Thursday, March 28, 2013

Personal Space Craft.

In the Lensman series of science fiction books, E.E. ‘Doc’ Smith created a character named Rob Kinnison, who was a member of the Galactic Patrol. He was entrusted with The Lens of Truth. One of the stories I read involved Kinnison being abandoned or marooned on an asteroid or moonlet of low mass.

Somehow or other, and that part is a little vague in my memory, Kinnison leapt or propelled himself off that little rock at escape velocity, enough so that a little additional thrust from a gun or a small gas bottle or something, gave added impetus to his trajectory and he was captured by the gravity of a bigger planet, and one I think where he found additional resources. From the story telling point of view, let’s say it was the base, the hideout of some space pirates or other bad guys—the ones who had dumped him there in the first place.

So he sneaks up on them, arrests or subdues them, and uses their ship to bring them to justice.

While I don’t remember much about that book, novel-length as it was, the idea of a person with nothing but a spacesuit and some imagination, going from one body in a system to another sort of stuck in my mind. I probably read that book when I was in my late teens. I’m fifty-three now.

That was thirty-five years ago.

When we see people flying in suits that inflate and give them control in a free-fall jump, or when a guy flies across the English Channel with a wing strapped to his back successfully, then we have to ask what comes next?

I’m thinking the Personal Space Craft can’t be too far behind. The total mass of Vostok 1, in which Yuri Gagarin made one orbit of the planet, was about 10,420 lbs. With modern technology, much of that mass could be fuel, and it doesn’t even have to stay with the pilot. I see a high-altitude aircraft launching a booster that expends ‘x’ amount of energy and propels a man, probably a daredevil the first time or two, out into space and ejecting him in a suit designed for the limited duration of his flight. The booster descends by parachute, and the radio-control mother ship is landed like any other aircraft on some desert strip somewhere in the boonies.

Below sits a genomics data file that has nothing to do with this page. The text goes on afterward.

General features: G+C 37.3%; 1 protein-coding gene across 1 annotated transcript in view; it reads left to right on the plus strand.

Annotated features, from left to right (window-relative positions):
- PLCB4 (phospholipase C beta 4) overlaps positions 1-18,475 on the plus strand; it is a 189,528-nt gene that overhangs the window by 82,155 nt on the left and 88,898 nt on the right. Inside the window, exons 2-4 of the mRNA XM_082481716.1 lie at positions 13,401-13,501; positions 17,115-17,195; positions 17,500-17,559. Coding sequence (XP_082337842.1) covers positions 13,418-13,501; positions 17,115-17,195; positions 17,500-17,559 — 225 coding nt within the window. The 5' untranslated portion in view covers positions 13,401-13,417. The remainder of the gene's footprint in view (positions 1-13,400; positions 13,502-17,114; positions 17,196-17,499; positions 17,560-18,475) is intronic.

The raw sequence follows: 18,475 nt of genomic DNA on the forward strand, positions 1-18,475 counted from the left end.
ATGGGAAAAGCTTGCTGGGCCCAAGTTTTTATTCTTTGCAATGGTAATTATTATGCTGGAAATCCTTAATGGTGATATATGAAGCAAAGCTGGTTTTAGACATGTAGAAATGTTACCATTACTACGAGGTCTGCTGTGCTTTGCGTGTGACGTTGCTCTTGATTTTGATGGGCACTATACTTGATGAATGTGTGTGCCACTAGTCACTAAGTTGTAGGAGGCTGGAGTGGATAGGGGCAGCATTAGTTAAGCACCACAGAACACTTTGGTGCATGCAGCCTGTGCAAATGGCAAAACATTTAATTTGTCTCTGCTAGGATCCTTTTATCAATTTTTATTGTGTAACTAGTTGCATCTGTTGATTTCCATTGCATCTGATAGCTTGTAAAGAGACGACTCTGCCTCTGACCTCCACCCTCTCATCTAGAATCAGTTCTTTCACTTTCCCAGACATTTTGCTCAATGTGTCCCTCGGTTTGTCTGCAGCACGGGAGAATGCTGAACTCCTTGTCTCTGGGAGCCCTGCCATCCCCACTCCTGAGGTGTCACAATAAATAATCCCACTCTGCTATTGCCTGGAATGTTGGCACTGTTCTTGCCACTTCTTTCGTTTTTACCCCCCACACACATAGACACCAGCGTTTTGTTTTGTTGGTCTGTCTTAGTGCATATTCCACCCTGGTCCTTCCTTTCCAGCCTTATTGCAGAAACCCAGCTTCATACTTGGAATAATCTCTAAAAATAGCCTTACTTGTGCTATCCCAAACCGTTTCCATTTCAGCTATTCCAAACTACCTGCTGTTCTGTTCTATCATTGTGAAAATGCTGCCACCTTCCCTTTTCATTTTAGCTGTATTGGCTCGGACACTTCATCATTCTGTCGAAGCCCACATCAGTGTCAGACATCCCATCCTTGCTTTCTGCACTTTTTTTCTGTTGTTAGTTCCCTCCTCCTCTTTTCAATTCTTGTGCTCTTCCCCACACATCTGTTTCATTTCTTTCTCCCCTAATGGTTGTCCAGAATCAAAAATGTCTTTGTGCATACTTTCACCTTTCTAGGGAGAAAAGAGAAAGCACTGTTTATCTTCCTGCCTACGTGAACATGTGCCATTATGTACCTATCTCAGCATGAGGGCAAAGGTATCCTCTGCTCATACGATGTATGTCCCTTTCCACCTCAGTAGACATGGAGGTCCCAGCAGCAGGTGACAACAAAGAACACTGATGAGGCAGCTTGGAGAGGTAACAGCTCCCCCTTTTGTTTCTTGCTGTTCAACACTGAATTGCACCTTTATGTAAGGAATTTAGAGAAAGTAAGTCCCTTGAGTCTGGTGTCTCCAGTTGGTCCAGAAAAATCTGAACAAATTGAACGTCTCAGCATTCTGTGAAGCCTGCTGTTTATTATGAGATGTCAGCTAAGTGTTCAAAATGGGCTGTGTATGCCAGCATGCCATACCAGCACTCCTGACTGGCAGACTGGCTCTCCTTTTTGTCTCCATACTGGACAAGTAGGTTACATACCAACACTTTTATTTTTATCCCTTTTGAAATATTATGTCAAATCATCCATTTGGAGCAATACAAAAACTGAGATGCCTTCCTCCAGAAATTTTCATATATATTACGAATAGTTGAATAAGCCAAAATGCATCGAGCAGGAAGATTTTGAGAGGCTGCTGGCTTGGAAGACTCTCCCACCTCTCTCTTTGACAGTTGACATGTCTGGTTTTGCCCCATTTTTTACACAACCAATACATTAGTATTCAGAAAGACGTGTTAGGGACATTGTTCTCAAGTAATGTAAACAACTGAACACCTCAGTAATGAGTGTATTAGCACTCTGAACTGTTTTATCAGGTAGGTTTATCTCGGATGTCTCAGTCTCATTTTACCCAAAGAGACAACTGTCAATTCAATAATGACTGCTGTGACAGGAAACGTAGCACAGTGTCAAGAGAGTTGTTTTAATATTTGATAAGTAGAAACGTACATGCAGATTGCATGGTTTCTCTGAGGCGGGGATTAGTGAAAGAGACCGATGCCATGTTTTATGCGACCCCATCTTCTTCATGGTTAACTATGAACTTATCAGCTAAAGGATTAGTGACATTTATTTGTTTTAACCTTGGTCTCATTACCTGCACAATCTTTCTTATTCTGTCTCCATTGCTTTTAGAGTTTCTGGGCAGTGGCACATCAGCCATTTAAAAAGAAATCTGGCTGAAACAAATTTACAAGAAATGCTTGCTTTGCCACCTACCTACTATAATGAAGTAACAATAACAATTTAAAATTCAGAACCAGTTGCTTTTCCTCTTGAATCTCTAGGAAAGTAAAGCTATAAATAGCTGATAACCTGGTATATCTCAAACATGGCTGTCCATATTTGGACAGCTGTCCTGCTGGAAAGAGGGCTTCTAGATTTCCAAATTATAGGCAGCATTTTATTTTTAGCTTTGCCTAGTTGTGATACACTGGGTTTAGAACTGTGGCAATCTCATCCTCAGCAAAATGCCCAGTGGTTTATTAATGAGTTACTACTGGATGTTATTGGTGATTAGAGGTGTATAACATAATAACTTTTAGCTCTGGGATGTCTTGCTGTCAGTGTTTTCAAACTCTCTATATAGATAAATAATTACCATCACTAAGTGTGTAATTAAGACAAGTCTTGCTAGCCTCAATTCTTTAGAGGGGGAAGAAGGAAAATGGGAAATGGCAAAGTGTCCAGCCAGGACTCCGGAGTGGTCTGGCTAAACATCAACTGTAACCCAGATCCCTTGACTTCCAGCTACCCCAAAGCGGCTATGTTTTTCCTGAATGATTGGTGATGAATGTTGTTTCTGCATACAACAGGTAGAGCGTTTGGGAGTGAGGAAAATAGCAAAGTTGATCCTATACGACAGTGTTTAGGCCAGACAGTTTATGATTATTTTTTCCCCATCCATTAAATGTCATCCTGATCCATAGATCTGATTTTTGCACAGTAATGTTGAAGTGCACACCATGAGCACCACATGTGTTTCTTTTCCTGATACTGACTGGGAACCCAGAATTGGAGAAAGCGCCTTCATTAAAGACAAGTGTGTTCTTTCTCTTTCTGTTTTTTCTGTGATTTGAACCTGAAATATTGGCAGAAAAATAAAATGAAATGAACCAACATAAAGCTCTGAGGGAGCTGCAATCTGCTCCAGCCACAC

There was a guy in Southern Ontario, years ago, who was designing a small conventional chemical rocket. He hoped to ride it up, jump out and parachute down…or something like that. The chute might have been on the machine, although he would have worn one as well.

He might have made it into the stratosphere, but maybe not into space. If my suit only weighed five hundred pounds with me in it, it takes a lot less energy to get into space compared to the Vostok. I wouldn’t have to achieve high orbit to enjoy the thrill and the joys of personal space flight. It’s like jumping out of a helicopter with a surfboard and a parachute…and a camera strapped to your head. I wouldn’t have to achieve 17,000 miles per hour or escape velocity, and I wouldn’t have to worry about re-entry. If I’m sitting inside the machine, the cabin can be low-pressure air, that’s for comfort, and my suit would be skin-tight and all life-support strapped to my backside. There would be a quick-release hatch out of the cabin in an emergency to be used at low altitudes. We’re coming down in something akin to a big model airplane.